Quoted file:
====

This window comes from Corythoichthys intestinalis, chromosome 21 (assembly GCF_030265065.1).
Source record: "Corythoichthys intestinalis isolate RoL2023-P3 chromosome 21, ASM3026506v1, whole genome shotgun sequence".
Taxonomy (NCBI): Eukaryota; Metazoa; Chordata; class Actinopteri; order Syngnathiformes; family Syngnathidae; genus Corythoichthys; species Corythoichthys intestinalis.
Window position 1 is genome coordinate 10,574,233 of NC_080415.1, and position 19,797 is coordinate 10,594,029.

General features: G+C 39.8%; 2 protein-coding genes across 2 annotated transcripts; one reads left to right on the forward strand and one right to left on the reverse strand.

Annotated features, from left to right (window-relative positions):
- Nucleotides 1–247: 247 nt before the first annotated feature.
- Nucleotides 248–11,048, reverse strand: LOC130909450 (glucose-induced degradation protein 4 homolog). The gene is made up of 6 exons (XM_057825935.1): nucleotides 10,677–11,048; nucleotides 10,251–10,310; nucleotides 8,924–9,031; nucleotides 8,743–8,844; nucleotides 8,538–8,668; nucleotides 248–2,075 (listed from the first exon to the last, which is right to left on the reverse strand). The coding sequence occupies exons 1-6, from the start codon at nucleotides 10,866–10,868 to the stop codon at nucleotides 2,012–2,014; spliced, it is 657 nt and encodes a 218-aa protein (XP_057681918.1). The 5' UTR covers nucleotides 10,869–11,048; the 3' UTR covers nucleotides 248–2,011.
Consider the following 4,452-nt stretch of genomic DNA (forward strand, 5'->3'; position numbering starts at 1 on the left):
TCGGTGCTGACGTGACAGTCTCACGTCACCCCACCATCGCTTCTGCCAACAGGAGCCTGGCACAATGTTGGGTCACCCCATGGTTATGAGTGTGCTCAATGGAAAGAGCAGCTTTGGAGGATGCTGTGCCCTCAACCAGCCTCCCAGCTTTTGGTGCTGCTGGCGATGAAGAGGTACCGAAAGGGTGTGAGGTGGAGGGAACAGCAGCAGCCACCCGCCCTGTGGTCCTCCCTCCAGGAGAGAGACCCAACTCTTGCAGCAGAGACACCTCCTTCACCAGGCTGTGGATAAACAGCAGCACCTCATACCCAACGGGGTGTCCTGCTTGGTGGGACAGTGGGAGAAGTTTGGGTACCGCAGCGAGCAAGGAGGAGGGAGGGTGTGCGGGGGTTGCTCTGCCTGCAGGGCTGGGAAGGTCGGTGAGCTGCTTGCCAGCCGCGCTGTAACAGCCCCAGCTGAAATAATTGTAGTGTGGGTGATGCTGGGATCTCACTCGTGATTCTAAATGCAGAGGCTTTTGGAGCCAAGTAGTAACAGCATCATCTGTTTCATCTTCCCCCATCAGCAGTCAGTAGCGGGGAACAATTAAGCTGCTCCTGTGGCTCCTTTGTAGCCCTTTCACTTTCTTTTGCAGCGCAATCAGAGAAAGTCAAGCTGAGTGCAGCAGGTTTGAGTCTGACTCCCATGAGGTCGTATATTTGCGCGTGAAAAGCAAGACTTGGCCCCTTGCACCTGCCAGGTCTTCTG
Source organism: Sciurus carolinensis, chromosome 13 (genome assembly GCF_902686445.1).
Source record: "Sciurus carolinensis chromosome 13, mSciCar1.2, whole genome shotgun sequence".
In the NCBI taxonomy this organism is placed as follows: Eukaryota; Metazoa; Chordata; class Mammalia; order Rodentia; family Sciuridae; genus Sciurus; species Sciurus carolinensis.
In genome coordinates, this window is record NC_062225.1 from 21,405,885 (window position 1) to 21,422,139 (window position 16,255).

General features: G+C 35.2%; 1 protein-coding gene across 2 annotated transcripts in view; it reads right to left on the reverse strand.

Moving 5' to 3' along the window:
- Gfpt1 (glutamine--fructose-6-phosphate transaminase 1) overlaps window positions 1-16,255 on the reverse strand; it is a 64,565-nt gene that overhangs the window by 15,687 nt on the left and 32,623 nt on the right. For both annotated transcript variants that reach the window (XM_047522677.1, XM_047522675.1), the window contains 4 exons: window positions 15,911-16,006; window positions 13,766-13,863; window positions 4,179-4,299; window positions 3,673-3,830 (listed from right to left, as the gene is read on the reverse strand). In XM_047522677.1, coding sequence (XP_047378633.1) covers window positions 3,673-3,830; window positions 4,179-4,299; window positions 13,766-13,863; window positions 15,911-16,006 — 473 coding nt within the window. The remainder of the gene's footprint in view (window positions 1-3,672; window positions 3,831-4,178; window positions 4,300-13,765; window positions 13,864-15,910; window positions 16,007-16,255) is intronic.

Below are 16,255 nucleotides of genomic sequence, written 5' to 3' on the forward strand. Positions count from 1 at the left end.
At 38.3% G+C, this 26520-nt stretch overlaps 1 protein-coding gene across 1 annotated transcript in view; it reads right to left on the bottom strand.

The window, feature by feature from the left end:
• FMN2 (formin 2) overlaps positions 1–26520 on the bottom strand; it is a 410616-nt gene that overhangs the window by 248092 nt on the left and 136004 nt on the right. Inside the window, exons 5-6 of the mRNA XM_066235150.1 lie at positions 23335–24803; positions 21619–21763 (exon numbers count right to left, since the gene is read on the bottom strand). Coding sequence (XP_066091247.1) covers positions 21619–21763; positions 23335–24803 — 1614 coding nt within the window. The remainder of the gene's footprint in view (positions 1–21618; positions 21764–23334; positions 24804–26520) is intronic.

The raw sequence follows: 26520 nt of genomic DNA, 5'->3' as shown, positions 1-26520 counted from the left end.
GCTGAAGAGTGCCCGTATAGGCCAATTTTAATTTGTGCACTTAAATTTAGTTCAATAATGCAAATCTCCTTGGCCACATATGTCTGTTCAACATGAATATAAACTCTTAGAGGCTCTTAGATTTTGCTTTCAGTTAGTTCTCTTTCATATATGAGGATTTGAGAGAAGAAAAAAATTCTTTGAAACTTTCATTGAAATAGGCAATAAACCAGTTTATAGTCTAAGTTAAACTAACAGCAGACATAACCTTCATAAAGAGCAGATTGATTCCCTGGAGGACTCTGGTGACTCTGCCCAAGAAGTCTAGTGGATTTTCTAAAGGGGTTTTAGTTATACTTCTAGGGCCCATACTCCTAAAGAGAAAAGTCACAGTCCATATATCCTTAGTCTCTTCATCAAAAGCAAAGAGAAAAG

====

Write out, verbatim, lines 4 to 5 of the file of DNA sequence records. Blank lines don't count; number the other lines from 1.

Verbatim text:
Window position 1 is genome coordinate 10,574,233 of NC_080415.1, and position 19,797 is coordinate 10,594,029.

General features: G+C 39.8%; 2 protein-coding genes across 2 annotated transcripts; one reads left to right on the forward strand and one right to left on the reverse strand.